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Gary R. Smith says
I completely agree that being "houseless" is a full-time job in itself to survive and perpetuates the cycle of being without shelter. I just may do a hub on homelessness in Hawai'i. Thanks for the inspiration. Aloha, Stephanie
Some who call themselves homeless feel they are victims. We could also have called ourselves 'currently in a lifestyle without a mailing address.' I'd be glad to share my experiences with you. My ego suffered in the shelter but it was eye-opening.
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Jack Baumann says
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Stephanie Launiu says
I slept in a homeless shelter on Oahu for a time a few years ago. It came when my idea to tent camp was abandoned due to the warnings that locals gave me about the dangers from the Hawaiians. My job applications went unanswered. It was an experience!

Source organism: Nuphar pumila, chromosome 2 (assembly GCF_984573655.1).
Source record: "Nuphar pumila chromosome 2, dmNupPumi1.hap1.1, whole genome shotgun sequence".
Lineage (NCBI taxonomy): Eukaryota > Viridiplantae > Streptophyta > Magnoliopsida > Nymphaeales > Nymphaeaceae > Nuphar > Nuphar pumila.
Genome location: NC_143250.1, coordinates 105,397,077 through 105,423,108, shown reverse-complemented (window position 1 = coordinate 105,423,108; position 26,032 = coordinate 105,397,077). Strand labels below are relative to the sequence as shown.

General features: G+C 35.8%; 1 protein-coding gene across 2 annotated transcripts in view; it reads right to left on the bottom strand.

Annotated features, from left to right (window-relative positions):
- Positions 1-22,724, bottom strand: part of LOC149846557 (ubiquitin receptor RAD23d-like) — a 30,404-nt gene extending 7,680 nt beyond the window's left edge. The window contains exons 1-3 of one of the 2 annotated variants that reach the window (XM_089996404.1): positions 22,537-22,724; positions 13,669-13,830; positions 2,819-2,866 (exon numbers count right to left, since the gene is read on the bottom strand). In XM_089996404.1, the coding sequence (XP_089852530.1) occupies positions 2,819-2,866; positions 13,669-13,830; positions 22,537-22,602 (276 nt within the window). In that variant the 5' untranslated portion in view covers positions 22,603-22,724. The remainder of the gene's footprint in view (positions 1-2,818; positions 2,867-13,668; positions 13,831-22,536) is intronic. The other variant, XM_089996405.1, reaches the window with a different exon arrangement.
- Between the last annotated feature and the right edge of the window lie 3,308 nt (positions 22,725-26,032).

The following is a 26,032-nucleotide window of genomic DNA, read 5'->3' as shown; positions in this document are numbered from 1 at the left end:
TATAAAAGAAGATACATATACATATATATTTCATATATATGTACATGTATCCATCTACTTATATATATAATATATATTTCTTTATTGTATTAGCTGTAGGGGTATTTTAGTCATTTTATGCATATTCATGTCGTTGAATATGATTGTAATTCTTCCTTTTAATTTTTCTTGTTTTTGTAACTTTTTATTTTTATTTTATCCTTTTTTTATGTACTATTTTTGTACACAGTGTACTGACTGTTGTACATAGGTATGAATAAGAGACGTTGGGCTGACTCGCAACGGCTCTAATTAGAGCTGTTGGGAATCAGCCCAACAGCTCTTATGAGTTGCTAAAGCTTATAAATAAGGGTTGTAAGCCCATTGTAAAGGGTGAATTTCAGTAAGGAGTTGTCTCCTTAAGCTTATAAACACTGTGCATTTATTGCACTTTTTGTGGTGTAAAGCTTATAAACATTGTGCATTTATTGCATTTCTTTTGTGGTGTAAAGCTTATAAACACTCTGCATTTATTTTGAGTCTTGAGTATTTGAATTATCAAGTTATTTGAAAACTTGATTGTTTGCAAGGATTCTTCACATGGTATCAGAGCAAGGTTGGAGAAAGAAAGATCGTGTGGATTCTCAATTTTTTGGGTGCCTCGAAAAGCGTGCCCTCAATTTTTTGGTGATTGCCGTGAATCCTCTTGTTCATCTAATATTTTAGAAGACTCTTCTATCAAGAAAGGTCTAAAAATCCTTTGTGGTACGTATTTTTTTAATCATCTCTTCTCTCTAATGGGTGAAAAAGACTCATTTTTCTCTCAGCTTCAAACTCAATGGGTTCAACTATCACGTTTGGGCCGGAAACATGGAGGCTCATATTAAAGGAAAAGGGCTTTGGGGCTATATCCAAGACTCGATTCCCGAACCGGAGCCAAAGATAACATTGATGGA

@Emanate Presence: As a Native Hawaiian, I'm not sure who the "locals" were or what the purported dangers from "Hawaiians" were, but I do know (as in the rest of the U.S.), the mentally ill who are homeless can be a danger to themselves & others.
For our first 3 years on the islands, life was highly supportive. When we returned, with our car, it was different. We were threatened, not because we were homeless as we were not but because we are white. A store owner advised us against camping.
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